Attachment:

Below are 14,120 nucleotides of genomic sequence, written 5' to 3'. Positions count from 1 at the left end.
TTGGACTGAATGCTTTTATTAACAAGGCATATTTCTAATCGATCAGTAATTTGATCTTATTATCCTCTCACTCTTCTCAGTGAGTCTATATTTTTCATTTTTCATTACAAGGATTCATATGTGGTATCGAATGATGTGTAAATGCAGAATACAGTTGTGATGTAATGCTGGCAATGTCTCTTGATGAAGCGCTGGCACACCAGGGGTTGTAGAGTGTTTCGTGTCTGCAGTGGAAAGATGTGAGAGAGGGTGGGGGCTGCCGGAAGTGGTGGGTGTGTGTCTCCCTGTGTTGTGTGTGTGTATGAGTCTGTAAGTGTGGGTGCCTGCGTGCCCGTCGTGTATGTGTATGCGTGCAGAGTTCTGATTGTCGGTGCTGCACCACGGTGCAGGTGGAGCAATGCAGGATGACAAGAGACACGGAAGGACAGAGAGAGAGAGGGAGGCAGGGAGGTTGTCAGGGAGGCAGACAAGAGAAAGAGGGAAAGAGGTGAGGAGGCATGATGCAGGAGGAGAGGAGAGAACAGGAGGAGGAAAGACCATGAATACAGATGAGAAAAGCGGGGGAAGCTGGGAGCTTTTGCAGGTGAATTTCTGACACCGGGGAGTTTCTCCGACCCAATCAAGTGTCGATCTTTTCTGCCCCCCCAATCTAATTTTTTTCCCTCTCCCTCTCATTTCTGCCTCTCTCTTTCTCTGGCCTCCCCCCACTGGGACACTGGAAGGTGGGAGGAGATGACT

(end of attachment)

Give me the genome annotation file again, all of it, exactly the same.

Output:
Below are 14,120 nucleotides of genomic sequence, written 5' to 3'. Positions count from 1 at the left end.
TTGGACTGAATGCTTTTATTAACAAGGCATATTTCTAATCGATCAGTAATTTGATCTTATTATCCTCTCACTCTTCTCAGTGAGTCTATATTTTTCATTTTTCATTACAAGGATTCATATGTGGTATCGAATGATGTGTAAATGCAGAATACAGTTGTGATGTAATGCTGGCAATGTCTCTTGATGAAGCGCTGGCACACCAGGGGTTGTAGAGTGTTTCGTGTCTGCAGTGGAAAGATGTGAGAGAGGGTGGGGGCTGCCGGAAGTGGTGGGTGTGTGTCTCCCTGTGTTGTGTGTGTGTATGAGTCTGTAAGTGTGGGTGCCTGCGTGCCCGTCGTGTATGTGTATGCGTGCAGAGTTCTGATTGTCGGTGCTGCACCACGGTGCAGGTGGAGCAATGCAGGATGACAAGAGACACGGAAGGACAGAGAGAGAGAGGGAGGCAGGGAGGTTGTCAGGGAGGCAGACAAGAGAAAGAGGGAAAGAGGTGAGGAGGCATGATGCAGGAGGAGAGGAGAGAACAGGAGGAGGAAAGACCATGAATACAGATGAGAAAAGCGGGGGAAGCTGGGAGCTTTTGCAGGTGAATTTCTGACACCGGGGAGTTTCTCCGACCCAATCAAGTGTCGATCTTTTCTGCCCCCCCAATCTAATTTTTTTCCCTCTCCCTCTCATTTCTGCCTCTCTCTTTCTCTGGCCTCCCCCCACTGGGACACTGGAAGGTGGGAGGAGATGACT